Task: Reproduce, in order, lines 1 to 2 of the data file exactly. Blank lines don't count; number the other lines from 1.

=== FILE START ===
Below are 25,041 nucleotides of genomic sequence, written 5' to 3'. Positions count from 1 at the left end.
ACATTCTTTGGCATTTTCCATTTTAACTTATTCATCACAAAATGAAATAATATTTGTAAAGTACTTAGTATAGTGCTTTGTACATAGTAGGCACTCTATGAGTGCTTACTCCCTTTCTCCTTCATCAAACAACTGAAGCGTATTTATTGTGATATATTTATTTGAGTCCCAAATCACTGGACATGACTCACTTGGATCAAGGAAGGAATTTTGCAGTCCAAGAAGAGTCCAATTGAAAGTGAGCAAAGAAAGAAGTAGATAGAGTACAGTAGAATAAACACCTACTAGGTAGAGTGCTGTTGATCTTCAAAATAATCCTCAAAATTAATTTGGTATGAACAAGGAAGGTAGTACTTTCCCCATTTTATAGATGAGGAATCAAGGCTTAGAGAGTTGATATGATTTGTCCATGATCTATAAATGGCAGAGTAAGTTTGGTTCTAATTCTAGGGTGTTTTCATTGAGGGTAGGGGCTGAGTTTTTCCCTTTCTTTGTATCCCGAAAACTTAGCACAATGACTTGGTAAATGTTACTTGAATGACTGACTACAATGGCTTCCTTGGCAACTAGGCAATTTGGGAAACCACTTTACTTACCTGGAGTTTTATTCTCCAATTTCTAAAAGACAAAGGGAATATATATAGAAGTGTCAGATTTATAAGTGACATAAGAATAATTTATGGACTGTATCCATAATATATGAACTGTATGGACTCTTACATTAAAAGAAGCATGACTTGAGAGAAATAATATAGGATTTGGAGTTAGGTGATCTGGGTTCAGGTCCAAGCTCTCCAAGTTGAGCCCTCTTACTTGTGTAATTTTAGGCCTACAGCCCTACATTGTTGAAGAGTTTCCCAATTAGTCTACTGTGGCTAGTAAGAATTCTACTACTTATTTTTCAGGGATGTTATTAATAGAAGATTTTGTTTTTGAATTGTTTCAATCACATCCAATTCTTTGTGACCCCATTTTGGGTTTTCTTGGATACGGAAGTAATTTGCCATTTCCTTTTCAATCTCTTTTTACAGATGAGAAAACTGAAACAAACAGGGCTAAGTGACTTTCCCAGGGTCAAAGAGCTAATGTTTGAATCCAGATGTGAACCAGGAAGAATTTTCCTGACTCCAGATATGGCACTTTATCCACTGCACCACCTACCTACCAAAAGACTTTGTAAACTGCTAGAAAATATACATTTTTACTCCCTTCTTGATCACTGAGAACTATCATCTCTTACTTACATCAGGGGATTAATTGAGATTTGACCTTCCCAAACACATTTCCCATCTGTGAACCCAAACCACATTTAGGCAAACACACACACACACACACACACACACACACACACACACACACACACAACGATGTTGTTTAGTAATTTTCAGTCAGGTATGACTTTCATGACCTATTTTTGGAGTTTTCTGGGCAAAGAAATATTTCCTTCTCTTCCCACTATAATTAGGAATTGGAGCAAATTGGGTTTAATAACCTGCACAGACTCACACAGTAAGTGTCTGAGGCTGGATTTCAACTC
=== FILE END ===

Below are 25,041 nucleotides of genomic sequence, written 5' to 3'. Positions count from 1 at the left end.
ACATTCTTTGGCATTTTCCATTTTAACTTATTCATCACAAAATGAAATAATATTTGTAAAGTACTTAGTATAGTGCTTTGTACATAGTAGGCACTCTATGAGTGCTTACTCCCTTTCTCCTTCATCAAACAACTGAAGCGTATTTATTGTGATATATTTATTTGAGTCCCAAATCACTGGACATGACTCACTTGGATCAAGGAAGGAATTTTGCAGTCCAAGAAGAGTCCAATTGAAAGTGAGCAAAGAAAGAAGTAGATAGAGTACAGTAGAATAAACACCTACTAGGTAGAGTGCTGTTGATCTTCAAAATAATCCTCAAAATTAATTTGGTATGAACAAGGAAGGTAGTACTTTCCCCATTTTATAGATGAGGAATCAAGGCTTAGAGAGTTGATATGATTTGTCCATGATCTATAAATGGCAGAGTAAGTTTGGTTCTAATTCTAGGGTGTTTTCATTGAGGGTAGGGGCTGAGTTTTTCCCTTTCTTTGTATCCCGAAAACTTAGCACAATGACTTGGTAAATGTTACTTGAATGACTGACTACAATGGCTTCCTTGGCAACTAGGCAATTTGGGAAACCACTTTACTTACCTGGAGTTTTATTCTCCAATTTCTAAAAGACAAAGGGAATATATATAGAAGTGTCAGATTTATAAGTGACATAAGAATAATTTATGGACTGTATCCATAATATATGAACTGTATGGACTCTTACATTAAAAGAAGCATGACTTGAGAGAAATAATATAGGATTTGGAGTTAGGTGATCTGGGTTCAGGTCCAAGCTCTCCAAGTTGAGCCCTCTTACTTGTGTAATTTTAGGCCTACAGCCCTACATTGTTGAAGAGTTTCCCAATTAGTCTACTGTGGCTAGTAAGAATTCTACTACTTATTTTTCAGGGATGTTATTAATAGAAGATTTTGTTTTTGAATTGTTTCAATCACATCCAATTCTTTGTGACCCCATTTTGGGTTTTCTTGGATACGGAAGTAATTTGCCATTTCCTTTTCAATCTCTTTTTACAGATGAGAAAACTGAAACAAACAGGGCTAAGTGACTTTCCCAGGGTCAAAGAGCTAATGTTTGAATCCAGATGTGAACCAGGAAGAATTTTCCTGACTCCAGATATGGCACTTTATCCACTGCACCACCTACCTACCAAAAGACTTTGTAAACTGCTAGAAAATATACATTTTTACTCCCTTCTTGATCACTGAGAACTATCATCTCTTACTTACATCAGGGGATTAATTGAGATTTGACCTTCCCAAACACATTTCCCATCTGTGAACCCAAACCACATTTAGGCAAACACACACACACACACACACACACACACACACACACACACACACACAACGATGTTGTTTAGTAATTTTCAGTCAGGTATGACTTTCATGACCTATTTTTGGAGTTTTCTGGGCAAAGAAATATTTCCTTCTCTTCCCACTATAATTAGGAATTGGAGCAAATTGGGTTTAATAACCTGCACAGACTCACACAGTAAGTGTCTGAGGCTGGATTTCAACTC